Our tap water is fine. No smells or off flavors. In the beginning I used bottled water. Then I switched to using a Pur filter for my tap water.
Good to know. Thank you.

I’ve changed my crush and it’s my first brew day today with the new setting. Before I relied on LHBS grain crusher but I just recently bought my own and adjusted the rollers to around where I need to push a credit card (old one) through. I don’t have the nifty feelers but I’ll see if my efficiency is better. In the meantime I do have gypsum and calcium chloride. I’ll be interested to see the ph after dough in. Brewing an IPA with Pilsner malt (37%), maris otter (37%), white wheat (11.1%), and both flaked oats and barley (7.4% each). Will be using the ph meter I mentioned in my initial post.

I guess trying to troubleshoot my efficiency both in grain crush and monitoring the ph is better than doing nothing at all.

But yes, seems water quality is good but since I moved here (and it may be because I’m using a new LHBS) my efficiency is different therefore I had to get my own grain mill and ph meter.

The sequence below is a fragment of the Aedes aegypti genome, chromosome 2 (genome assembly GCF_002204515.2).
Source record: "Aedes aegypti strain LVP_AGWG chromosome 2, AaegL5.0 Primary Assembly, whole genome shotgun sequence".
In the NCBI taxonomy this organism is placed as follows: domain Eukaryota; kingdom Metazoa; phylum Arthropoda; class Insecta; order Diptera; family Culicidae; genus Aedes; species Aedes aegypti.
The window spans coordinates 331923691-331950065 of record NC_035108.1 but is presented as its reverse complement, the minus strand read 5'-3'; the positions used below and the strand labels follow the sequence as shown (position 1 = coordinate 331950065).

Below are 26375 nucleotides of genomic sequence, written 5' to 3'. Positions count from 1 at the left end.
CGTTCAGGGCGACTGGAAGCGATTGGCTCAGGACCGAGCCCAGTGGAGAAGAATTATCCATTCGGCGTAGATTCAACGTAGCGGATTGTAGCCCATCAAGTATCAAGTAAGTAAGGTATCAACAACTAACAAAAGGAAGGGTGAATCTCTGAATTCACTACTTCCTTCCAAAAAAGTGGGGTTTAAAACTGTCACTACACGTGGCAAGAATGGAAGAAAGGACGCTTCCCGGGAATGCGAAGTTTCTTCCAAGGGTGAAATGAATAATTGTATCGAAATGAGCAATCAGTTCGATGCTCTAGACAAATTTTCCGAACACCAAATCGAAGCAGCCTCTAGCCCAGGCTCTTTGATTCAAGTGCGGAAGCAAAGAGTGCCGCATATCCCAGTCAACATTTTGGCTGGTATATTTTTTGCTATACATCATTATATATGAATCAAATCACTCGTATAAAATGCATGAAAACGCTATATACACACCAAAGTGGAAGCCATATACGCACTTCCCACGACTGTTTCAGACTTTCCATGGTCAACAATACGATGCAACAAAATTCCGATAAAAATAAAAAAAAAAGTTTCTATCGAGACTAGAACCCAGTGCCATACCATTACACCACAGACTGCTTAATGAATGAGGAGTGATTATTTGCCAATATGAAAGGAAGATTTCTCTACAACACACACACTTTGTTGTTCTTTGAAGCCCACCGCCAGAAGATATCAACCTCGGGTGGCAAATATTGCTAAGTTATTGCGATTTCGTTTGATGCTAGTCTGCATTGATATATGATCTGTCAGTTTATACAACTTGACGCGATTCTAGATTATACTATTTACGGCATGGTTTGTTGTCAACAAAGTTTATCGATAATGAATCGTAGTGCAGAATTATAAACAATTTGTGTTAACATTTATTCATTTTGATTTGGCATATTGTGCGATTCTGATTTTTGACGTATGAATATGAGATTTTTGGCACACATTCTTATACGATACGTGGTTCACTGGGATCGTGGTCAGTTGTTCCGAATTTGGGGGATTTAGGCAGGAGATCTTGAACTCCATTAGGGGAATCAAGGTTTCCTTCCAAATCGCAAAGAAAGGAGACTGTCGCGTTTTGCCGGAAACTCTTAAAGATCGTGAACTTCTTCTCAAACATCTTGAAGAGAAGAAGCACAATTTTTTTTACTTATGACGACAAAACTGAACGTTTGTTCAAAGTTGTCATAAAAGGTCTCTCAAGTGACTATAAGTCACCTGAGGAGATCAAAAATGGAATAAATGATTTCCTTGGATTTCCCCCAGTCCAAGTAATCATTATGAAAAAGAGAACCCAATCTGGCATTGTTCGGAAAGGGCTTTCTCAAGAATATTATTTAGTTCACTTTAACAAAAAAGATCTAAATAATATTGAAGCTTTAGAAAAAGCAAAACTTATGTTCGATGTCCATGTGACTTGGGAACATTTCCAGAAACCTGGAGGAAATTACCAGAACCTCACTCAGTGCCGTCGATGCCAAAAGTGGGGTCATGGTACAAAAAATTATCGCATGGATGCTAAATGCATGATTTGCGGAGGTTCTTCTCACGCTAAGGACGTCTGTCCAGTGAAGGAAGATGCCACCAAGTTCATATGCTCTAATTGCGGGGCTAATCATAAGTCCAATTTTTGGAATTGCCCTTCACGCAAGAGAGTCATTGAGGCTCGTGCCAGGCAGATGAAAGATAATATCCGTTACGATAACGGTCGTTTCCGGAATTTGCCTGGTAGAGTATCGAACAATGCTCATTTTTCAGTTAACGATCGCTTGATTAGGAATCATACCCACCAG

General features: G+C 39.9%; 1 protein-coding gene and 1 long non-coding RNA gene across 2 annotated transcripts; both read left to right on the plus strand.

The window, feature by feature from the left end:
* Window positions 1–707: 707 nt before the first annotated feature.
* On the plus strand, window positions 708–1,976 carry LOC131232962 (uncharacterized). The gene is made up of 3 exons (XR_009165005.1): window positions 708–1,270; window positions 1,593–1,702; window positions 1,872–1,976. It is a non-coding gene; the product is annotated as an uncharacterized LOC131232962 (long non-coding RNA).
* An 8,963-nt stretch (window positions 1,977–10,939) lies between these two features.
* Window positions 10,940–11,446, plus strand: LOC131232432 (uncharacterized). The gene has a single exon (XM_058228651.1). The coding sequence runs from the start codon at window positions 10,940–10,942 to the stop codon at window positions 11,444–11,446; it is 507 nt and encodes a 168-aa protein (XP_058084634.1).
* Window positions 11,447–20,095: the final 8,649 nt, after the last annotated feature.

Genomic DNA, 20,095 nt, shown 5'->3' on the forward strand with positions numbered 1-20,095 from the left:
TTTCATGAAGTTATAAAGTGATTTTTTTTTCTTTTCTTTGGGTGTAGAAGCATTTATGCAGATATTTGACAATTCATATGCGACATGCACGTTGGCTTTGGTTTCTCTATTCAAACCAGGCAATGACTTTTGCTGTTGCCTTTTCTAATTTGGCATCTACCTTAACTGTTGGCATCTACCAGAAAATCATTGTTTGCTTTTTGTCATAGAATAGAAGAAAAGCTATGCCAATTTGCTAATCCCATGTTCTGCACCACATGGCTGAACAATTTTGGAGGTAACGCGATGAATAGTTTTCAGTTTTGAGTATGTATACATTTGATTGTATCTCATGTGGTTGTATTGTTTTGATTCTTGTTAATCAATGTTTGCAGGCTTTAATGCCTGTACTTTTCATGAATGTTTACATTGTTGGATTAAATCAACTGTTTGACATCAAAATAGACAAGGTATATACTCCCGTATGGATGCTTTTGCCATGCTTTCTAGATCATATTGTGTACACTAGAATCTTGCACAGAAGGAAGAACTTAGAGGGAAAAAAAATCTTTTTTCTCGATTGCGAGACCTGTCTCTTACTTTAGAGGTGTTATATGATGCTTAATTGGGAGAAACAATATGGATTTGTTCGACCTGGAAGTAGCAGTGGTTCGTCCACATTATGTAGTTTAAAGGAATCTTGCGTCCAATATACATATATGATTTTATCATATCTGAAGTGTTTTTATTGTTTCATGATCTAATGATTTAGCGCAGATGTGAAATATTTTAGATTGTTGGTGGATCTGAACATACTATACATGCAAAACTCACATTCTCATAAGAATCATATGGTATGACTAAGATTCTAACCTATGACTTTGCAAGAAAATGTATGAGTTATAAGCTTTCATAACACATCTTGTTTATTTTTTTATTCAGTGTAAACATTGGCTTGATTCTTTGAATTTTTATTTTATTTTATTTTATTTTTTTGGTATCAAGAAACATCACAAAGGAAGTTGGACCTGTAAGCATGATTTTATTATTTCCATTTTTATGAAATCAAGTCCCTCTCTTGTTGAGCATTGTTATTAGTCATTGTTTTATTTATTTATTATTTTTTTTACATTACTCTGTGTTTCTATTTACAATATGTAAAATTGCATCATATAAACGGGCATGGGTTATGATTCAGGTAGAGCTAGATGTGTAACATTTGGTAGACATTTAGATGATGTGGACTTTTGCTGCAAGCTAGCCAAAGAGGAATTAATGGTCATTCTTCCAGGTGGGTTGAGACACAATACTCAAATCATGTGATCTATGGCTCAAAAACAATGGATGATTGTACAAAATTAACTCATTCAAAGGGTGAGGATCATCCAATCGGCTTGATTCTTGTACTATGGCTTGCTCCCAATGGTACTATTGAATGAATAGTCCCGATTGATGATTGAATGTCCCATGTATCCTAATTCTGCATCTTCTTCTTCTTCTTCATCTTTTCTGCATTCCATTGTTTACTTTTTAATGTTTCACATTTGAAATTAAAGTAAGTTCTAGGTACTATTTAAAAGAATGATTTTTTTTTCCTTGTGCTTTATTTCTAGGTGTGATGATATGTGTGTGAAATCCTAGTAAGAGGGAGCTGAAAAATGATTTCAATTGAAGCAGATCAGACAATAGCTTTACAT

Edit: So very on target this brew day ... 1.068! Totally opening a cold one to celebrate. Vahoo!
 
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Gadjobrinus

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MW102. I like it, and trust it. I think if I were to do it again, I'd move the MW102 to a bench in a home lab, and get the Pocket Pro+ for brewing days. Minor, but dealing with cables on the MW102 is only a very slight annoyance for readings on the fly in the middle of a brew. It's probably just my prior experience - had one that was similar to the Pocket Pro for years, for cheesemaking.
 

atoughram

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Id agree on the Milwaukee - I've got the MW104 - A great bench tool but the Pocket Pro+ maybe better in actual use.
 

day_trippr

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fwiw, I do not believe the collective experience of the Brew Science regulars has found a sub-$100 pH meter worth buying...

Cheers!